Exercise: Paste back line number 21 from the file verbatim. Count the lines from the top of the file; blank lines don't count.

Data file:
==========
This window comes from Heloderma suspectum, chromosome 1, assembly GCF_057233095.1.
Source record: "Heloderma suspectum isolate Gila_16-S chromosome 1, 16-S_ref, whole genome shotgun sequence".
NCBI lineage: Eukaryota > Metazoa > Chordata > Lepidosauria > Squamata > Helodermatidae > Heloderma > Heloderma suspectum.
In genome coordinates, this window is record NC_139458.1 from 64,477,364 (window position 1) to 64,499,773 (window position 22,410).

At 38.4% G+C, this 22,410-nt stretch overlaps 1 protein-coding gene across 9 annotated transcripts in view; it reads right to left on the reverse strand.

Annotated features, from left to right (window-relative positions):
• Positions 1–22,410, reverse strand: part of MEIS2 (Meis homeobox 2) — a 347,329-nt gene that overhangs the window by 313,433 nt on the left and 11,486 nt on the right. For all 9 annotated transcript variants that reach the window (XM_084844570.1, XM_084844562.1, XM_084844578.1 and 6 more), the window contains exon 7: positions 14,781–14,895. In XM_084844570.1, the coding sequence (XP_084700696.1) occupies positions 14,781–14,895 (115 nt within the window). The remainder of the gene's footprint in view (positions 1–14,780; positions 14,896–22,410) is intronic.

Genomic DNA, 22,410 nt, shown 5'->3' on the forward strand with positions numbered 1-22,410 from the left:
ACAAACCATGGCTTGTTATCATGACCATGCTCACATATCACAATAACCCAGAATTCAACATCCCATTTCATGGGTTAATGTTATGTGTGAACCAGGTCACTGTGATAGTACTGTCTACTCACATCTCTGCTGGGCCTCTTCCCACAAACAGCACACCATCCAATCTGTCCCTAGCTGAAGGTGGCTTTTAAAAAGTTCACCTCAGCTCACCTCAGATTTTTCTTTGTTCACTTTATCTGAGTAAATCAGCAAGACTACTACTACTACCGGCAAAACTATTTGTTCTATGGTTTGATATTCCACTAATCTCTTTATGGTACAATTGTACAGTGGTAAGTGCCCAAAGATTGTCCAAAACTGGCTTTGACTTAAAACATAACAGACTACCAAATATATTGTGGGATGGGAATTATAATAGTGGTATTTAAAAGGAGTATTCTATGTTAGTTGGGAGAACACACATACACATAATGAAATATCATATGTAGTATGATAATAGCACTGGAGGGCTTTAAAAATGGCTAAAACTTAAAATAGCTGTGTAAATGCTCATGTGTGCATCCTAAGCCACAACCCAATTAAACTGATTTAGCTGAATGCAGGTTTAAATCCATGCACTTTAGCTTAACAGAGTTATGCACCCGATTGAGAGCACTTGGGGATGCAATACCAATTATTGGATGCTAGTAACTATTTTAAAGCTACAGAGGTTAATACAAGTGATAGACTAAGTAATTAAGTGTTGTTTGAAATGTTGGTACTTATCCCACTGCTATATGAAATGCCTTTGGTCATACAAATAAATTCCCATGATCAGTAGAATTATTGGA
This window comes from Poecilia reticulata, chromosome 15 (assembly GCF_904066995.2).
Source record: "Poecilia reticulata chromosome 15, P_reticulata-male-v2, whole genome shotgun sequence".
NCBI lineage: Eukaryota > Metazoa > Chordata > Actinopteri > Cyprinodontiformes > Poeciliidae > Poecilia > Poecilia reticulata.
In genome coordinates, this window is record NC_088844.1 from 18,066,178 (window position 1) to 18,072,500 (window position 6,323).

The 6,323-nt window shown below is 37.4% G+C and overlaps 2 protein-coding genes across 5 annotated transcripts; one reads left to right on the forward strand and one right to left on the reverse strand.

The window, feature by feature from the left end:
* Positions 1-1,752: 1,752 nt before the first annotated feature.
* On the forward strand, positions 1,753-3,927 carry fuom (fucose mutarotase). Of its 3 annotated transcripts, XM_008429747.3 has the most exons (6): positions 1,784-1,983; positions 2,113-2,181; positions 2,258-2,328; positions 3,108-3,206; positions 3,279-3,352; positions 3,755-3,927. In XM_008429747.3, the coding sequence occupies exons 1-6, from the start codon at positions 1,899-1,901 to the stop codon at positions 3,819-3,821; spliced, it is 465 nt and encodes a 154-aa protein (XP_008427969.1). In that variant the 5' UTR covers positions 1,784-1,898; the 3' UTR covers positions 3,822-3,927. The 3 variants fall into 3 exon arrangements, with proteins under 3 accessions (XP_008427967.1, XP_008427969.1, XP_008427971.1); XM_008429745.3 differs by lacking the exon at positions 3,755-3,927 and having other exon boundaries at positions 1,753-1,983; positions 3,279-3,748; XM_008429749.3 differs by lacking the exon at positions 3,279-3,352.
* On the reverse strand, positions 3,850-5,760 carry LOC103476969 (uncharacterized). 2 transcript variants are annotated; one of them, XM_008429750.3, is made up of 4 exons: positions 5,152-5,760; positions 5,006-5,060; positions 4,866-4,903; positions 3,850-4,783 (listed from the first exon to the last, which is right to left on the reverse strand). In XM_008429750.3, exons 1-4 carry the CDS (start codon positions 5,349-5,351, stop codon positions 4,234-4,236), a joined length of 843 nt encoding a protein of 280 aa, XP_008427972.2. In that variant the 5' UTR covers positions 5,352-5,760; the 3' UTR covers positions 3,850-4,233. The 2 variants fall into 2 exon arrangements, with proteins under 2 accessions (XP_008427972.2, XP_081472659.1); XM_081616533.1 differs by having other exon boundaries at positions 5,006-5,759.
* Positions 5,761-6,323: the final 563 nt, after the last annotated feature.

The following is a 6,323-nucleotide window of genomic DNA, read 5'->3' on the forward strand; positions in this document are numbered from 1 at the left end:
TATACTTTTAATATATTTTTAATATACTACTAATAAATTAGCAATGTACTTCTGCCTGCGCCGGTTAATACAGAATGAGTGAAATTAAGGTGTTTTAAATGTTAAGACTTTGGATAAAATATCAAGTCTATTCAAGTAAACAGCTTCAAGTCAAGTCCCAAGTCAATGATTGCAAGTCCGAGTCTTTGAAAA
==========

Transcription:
TATACTTTTAATATATTTTTAATATACTACTAATAAATTAGCAATGTACTTCTGCCTGCGCCGGTTAATACAGAATGAGTGAAATTAAGGTGTTTTAAATGTTAAGACTTTGGATAAAATATCAAGTCTATTCAAGTAAACAGCTTCAAGTCAAGTCCCAAGTCAATGATTGCAAGTCCGAGTCTTTGAAAA